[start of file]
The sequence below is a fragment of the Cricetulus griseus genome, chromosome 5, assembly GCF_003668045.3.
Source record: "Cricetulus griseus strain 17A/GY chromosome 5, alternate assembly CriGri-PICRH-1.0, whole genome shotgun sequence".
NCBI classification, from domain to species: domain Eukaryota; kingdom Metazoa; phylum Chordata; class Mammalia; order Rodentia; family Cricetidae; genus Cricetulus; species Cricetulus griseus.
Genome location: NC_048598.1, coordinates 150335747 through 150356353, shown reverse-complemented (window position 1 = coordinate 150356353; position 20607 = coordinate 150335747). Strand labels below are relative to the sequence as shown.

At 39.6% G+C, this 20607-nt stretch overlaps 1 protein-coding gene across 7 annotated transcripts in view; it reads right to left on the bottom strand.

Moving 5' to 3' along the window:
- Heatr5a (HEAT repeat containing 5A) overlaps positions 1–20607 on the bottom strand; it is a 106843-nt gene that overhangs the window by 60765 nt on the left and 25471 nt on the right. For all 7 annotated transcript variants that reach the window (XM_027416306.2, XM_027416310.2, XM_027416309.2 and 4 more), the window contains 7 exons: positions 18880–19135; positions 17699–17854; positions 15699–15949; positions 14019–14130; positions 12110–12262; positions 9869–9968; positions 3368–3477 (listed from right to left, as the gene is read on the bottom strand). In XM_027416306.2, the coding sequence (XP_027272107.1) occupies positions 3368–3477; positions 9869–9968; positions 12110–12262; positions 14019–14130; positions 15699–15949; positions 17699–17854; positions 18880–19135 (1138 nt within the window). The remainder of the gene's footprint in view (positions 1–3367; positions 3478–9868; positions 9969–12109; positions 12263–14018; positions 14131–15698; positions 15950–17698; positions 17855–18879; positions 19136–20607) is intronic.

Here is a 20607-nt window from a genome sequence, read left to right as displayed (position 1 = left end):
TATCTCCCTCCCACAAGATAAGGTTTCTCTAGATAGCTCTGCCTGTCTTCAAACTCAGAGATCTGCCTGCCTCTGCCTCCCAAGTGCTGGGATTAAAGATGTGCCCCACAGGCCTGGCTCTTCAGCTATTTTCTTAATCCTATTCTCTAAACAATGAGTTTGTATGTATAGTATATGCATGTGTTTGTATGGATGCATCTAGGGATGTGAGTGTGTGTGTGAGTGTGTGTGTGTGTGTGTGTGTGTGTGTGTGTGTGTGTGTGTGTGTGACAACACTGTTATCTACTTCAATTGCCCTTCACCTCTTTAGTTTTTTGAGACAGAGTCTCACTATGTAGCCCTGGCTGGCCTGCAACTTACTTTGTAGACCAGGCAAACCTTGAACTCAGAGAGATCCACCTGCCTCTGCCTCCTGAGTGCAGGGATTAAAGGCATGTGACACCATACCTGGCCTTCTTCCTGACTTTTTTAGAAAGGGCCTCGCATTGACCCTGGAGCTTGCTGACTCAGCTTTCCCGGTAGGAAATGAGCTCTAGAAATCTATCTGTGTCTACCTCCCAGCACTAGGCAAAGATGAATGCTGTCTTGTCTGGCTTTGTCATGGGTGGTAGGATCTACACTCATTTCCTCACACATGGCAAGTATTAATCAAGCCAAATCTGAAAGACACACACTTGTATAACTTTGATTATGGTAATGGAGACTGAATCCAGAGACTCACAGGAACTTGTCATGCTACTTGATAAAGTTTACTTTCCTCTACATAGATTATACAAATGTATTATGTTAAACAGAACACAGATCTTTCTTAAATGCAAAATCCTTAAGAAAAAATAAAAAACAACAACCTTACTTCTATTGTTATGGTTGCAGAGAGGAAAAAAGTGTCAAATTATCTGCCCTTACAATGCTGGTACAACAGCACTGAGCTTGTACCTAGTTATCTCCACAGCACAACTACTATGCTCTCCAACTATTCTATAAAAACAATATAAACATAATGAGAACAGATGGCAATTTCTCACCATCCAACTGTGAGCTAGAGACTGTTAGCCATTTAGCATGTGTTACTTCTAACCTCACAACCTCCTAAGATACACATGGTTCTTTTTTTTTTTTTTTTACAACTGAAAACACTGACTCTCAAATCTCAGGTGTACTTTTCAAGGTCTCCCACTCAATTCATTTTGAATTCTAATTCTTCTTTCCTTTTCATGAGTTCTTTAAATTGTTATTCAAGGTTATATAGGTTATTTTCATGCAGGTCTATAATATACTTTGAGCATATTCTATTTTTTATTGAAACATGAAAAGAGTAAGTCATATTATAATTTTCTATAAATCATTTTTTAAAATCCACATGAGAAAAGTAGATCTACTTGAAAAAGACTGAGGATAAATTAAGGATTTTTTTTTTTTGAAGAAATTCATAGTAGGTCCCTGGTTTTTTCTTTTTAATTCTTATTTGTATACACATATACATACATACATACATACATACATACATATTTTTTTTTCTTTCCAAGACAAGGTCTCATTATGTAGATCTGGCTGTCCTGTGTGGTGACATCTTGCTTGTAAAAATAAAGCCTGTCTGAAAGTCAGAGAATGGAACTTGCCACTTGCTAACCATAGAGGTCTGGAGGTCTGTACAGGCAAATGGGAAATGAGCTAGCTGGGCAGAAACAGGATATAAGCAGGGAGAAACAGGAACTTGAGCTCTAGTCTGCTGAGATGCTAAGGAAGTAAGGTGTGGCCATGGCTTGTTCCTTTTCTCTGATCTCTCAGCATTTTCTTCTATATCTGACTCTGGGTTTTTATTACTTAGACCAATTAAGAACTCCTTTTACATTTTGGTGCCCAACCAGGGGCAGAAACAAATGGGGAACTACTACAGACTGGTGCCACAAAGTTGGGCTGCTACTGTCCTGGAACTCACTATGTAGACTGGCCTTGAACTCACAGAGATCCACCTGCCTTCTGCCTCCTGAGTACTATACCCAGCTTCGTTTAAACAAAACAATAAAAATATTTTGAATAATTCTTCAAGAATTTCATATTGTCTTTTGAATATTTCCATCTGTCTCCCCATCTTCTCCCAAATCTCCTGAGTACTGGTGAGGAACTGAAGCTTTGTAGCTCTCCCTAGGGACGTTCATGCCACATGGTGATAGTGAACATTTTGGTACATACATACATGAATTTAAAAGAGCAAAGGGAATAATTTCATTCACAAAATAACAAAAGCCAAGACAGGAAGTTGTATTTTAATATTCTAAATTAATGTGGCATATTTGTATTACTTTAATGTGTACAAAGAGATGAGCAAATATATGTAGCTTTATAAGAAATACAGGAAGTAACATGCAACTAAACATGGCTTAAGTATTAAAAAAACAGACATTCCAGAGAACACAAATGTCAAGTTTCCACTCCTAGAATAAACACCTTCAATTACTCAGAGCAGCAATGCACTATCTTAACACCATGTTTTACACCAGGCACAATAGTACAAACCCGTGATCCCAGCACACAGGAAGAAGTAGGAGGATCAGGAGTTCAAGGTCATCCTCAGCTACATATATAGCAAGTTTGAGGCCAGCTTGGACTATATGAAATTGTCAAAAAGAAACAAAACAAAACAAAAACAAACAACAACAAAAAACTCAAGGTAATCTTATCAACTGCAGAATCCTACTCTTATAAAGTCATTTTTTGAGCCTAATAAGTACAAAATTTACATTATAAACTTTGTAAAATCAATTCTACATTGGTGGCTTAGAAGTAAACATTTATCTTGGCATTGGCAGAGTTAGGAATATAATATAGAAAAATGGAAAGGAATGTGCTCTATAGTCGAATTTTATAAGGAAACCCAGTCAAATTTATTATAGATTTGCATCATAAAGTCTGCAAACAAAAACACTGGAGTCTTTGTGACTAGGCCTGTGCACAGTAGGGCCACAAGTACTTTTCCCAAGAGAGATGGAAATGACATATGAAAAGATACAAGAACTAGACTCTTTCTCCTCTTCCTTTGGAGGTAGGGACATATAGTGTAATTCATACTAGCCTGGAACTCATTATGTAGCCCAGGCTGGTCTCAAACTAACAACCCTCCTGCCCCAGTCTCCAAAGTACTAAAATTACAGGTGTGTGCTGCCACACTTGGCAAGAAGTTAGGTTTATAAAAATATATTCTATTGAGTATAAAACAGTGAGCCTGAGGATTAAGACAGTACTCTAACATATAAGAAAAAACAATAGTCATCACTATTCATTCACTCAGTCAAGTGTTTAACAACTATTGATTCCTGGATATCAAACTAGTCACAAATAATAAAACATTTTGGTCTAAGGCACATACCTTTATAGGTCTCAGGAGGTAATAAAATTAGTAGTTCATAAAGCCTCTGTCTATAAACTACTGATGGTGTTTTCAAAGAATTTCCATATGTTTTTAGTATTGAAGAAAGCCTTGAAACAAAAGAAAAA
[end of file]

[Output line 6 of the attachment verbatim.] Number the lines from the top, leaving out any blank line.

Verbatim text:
Moving 5' to 3' along the window: